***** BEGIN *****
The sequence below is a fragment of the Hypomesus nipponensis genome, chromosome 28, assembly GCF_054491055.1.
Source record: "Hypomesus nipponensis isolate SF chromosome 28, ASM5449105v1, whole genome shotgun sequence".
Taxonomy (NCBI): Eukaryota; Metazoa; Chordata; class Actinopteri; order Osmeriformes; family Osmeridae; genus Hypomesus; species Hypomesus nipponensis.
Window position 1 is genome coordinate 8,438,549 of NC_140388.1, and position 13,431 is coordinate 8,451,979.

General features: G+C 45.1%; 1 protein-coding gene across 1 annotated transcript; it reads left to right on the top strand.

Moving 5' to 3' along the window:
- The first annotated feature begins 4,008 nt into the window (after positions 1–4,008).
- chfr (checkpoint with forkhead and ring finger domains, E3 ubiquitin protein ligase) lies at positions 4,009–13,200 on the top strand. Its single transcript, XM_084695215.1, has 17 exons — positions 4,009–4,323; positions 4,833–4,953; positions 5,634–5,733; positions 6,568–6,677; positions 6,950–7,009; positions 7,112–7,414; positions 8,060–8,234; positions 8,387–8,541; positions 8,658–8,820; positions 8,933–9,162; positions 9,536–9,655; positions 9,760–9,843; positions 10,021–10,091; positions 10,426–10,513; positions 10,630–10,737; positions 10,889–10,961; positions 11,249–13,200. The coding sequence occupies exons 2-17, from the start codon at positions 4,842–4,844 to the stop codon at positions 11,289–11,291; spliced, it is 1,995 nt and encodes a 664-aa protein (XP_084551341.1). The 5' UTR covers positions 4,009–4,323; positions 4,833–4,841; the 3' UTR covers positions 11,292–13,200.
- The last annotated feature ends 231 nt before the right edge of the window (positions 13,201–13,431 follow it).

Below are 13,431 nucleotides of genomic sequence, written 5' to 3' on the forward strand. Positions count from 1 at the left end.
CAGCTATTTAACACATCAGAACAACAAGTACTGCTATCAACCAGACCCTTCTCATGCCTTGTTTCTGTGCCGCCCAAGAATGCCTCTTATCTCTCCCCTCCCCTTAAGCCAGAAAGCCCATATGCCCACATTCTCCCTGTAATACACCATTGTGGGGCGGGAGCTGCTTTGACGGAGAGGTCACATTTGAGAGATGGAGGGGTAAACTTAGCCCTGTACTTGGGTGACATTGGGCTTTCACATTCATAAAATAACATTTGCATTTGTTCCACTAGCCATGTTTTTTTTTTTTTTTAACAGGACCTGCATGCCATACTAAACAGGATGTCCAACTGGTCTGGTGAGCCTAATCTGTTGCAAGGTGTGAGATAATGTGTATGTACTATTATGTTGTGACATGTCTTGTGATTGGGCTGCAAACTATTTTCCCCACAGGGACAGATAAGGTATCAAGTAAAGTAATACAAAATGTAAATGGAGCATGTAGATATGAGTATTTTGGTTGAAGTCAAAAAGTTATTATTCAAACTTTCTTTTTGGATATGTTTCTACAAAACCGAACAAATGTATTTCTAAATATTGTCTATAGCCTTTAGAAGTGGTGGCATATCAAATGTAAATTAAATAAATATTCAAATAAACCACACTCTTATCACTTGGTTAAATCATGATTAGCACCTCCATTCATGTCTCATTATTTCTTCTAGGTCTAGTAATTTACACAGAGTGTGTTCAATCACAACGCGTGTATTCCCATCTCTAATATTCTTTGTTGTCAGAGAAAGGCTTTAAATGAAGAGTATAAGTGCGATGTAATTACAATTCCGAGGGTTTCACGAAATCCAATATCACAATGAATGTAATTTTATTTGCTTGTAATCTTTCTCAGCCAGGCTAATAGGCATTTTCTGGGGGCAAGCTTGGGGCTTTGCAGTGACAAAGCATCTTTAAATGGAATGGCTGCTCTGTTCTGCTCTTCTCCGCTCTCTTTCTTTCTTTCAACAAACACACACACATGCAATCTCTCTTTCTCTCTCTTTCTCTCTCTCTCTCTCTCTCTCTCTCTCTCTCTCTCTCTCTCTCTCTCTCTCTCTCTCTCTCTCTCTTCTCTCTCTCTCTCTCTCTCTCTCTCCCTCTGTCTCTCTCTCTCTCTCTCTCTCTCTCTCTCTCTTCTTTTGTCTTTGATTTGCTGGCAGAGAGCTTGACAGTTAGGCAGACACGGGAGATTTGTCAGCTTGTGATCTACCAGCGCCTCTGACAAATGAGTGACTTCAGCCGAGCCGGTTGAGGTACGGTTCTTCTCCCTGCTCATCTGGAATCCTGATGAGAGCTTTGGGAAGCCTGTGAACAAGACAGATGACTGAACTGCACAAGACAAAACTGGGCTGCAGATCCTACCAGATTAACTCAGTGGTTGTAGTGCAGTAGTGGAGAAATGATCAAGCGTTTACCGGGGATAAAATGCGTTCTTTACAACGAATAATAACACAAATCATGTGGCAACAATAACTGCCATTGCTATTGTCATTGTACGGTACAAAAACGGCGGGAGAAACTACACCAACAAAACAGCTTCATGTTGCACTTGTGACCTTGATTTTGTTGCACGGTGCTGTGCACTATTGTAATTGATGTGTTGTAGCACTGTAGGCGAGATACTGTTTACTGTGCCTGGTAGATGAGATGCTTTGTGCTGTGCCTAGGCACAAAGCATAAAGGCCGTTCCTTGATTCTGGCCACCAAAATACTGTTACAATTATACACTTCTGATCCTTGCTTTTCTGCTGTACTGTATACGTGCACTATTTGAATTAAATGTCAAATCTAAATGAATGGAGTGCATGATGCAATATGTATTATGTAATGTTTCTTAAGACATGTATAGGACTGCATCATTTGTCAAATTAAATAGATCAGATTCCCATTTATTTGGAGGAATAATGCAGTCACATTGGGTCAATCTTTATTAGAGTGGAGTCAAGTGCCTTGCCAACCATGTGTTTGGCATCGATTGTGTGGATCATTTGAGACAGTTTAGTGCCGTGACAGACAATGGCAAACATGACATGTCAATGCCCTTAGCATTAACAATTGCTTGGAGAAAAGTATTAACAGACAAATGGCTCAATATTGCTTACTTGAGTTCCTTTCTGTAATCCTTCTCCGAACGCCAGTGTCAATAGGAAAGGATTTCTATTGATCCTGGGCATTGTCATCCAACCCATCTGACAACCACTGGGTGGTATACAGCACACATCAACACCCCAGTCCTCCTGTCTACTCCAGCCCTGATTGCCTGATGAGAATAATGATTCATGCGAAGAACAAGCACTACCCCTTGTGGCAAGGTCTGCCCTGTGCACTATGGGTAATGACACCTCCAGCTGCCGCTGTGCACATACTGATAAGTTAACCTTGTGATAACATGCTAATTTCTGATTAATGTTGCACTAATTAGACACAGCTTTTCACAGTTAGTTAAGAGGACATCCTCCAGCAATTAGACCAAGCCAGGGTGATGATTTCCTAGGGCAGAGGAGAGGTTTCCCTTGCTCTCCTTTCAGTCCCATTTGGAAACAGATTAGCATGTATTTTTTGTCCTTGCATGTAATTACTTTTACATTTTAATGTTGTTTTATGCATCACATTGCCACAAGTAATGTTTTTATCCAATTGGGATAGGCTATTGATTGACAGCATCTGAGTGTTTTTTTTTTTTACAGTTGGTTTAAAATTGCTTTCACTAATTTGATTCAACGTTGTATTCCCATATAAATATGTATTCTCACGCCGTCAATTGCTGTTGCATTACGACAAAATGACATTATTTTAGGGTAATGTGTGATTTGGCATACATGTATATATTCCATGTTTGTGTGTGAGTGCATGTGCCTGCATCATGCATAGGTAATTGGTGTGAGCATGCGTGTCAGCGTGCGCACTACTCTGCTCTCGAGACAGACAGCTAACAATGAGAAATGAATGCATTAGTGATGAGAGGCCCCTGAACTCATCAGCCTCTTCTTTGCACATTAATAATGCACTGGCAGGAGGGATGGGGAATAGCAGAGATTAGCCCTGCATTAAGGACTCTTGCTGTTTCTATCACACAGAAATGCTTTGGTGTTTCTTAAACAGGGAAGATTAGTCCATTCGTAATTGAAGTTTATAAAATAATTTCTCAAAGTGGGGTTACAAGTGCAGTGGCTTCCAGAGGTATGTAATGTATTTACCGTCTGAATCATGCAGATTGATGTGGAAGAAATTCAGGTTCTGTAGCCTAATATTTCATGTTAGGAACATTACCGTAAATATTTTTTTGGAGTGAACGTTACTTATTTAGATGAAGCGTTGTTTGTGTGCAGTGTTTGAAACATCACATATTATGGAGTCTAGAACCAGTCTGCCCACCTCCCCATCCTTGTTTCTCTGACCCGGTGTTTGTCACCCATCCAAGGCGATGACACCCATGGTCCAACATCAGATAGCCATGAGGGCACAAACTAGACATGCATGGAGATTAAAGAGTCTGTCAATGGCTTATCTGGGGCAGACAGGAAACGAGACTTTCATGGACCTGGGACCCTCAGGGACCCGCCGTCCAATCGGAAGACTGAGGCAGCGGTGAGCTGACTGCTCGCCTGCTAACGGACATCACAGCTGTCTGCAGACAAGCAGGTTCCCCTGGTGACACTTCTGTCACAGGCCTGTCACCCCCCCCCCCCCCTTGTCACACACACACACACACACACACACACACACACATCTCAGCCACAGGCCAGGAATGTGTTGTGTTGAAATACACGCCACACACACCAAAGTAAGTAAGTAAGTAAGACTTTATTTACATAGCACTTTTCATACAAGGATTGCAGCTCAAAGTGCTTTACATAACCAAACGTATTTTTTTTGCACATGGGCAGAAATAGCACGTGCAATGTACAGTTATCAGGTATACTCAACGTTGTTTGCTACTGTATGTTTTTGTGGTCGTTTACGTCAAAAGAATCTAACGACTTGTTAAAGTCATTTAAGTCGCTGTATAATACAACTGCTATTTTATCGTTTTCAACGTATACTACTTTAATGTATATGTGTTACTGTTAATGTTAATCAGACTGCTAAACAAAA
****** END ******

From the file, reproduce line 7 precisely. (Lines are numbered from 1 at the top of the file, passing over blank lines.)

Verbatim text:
- The first annotated feature begins 4,008 nt into the window (after positions 1–4,008).